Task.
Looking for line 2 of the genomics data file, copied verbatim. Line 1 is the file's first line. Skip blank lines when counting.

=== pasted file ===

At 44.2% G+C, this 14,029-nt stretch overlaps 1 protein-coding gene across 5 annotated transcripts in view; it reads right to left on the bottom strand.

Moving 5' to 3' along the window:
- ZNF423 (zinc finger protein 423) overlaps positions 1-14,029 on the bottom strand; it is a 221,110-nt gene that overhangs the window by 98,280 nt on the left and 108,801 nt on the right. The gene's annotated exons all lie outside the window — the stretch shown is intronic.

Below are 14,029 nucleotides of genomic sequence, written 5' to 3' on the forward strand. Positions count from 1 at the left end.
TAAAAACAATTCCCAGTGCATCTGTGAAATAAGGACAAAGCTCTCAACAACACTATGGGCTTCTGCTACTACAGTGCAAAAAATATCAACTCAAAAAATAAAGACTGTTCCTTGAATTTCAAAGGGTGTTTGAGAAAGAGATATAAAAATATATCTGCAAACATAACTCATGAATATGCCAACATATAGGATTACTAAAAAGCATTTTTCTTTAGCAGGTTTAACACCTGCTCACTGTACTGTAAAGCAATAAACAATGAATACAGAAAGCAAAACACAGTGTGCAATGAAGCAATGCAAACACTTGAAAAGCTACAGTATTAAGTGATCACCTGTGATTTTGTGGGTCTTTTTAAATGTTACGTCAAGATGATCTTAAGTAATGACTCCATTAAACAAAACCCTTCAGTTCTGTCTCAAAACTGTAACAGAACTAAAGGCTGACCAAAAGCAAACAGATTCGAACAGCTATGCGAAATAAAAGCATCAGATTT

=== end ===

Moving 5' to 3' along the window: